Pathobiology of inherited biliary diseases: a roadmap to understand acquired liver diseases


Bile duct epithelial cells, also known as cholangiocytes, regulate the composition of bile and its flow. Acquired, congenital and genetic dysfunctions in these cells give rise to a set of diverse and complex diseases, often of unknown aetiology, called cholangiopathies. New knowledge has been steadily acquired about genetic and congenital cholangiopathies, and this has led to a better understanding of the mechanisms of acquired cholangiopathies. This Review focuses on findings from studies on Alagille syndrome, polycystic liver diseases, fibropolycystic liver diseases (Caroli disease and congenital hepatic fibrosis) and cystic fibrosis-related liver disease. In particular, knowledge on the role of Notch signalling in biliary repair and tubulogenesis has been advanced by work on Alagille syndrome, and investigations in polycystic liver diseases have highlighted the role of primary cilia in biliary pathophysiology and the concept of biliary angiogenic signalling and its role in cyst growth and biliary repair. In fibropolycystic liver disease, research has shown that loss of fibrocystin generates a signalling cascade that increases β-catenin signalling, activates the NOD-, LRR- and pyrin domain-containing 3 inflammasome, and promotes production of IL-1β and other chemokines that attract macrophages and orchestrate the process of pericystic and portal fibrosis, which are the main mechanisms of progression in cholangiopathies. In cystic fibrosis-related liver disease, lack of cystic fibrosis transmembrane conductance regulator increases the sensitivity of epithelial Toll-like receptor 4 that sustains the secretion of nuclear factor-κB-dependent cytokines and peribiliary inflammation in response to gut-derived products, providing a model for primary sclerosing cholangitis. These signalling mechanisms may be targeted therapeutically and they offer a possibility for the development of novel treatments for acquired cholangiopathies.

Key points

  • Reactivation of morphogen signalling (such as Notch, Wnt–β-catenin and Hedgehog) takes place during biliary repair and orchestrates the balance between biliary remodelling and fibrogenesis and transdifferentiation and carcinogenesis.

  • Polycystins control fundamental Ca2+–cAMP-dependent cell signalling processes in cholangiocytes and, when defective, these proteins enhance cell proliferation and activate angiogenic signalling that leads to cystogenesis.

  • Polycystin-2 can be modulated in response to biliary inflammation and mediates vascular endothelial growth factor secretion and cholangiocyte proliferation in acquired cholangiopathies.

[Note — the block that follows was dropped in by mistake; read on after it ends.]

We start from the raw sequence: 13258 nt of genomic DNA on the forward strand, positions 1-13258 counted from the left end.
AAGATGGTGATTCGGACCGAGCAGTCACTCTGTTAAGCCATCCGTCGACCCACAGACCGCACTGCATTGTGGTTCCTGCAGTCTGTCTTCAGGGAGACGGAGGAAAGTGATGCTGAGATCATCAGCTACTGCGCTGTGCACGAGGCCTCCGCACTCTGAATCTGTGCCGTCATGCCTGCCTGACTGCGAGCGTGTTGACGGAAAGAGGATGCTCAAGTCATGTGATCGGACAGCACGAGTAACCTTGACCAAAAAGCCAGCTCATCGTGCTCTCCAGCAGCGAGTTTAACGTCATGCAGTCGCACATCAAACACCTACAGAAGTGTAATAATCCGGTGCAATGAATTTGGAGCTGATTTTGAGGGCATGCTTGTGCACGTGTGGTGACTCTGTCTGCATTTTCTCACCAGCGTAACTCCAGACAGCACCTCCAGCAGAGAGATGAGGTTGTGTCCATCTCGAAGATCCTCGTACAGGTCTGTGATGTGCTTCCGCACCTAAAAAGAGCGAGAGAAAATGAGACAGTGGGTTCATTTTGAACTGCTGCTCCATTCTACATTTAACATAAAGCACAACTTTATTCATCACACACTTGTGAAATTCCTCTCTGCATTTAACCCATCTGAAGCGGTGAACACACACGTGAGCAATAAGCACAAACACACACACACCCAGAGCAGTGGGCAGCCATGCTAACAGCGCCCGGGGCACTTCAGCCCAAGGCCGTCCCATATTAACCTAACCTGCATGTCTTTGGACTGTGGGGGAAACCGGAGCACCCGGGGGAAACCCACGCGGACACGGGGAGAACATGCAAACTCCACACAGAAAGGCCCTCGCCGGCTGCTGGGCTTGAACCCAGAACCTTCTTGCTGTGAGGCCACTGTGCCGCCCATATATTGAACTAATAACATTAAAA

• Genetic defects in fibrocystin are associated with altered β-catenin signalling, which generates an auto-inflammatory response with secretion of chemokines that are able to attract macrophages, resulting in biliary fibrogenesis.

  • Cystic fibrosis transmembrane conductance regulator (CFTR) regulates cholangiocyte innate immunity and maintains Toll-like receptor tolerance; loss of CFTR predisposes the biliary epithelium to inflammation and damage in response to gut-derived microbial components.

  • Pathological mechanisms identified in genetic cholangiopathies can be applied to acquired cholangiopathies and might represent potential targets for the next generation of treatments.

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Fig. 1: Notch signalling in biliary development and disease.
Fig. 2: Signalling mechanisms involved in cyst growth in ADPKD.
Fig. 3: Novel mechanisms of biliary fibrosis in ARPKD.
Fig. 4: CFTR function in cholangiocytes.


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This work was supported by the National Institutes of Health (RO1DK096096 (M.S.), RO1DK-079005-07 (M.S.) and RO1DK101528 (C.S.)); by DK034989 Silvio O. Conte Digestive Diseases Research Core Center (M.S., C.S. and R.F.); by PSC Partners Seeking a Cure (M.S.); by a grant from Connecticut Innovations (16-RMA-YALE-26) (M.S.); by a grant from Cystic Fibrosis Foundation (FIOROT18GO) (R.F.); by the University of Padua, Progetti di Ricerca di Dipartimento (PRID) 2017 (L.F.); by the Spanish Ministry of Economy and Competitiveness and “Instituto de Salud Carlos III” grants PI14/00399, PI17/00022 and Ramon y Cajal Programme RYC-2015-17755 (M.J.P.) and by PI15/01132, PI18/01075 and Miguel Servet Programme CON14/00129 co-financed by “Fondo Europeo de Desarrollo Regional” (FEDER) (J.M.B.); by CIBERehd, Spain (M.J.P. and J.M.B.); by IKERBASQUE, Basque foundation for Science, Spain (M.J.P. and J.M.B.); by “Diputación Foral de Gipuzkoa” DFG18/114 (M.J.P.), DFG15/010 and DFG16/004 (J.M.B.); by BIOEF (Basque Foundation for Innovation and Health Research): EiTB Maratoia BIO15/CA/016/BD (J.M.B.); by the Department of Health of the Basque Country (2015111100 (M.J.P.) and 2017111010 (J.M.B.)); and by AECC Scientific Foundation (J.M.B.).

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Nature Reviews Gastroenterology & Hepatology thanks S. Karpen and the other anonymous reviewers for their contribution to the peer review of this work.

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Correspondence to Mario Strazzabosco.

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Fabris, L., Fiorotto, R., Spirli, C. et al. Pathobiology of inherited biliary diseases: a roadmap to understand acquired liver diseases. Nat Rev Gastroenterol Hepatol 16, 497–511 (2019) doi:10.1038/s41575-019-0156-4

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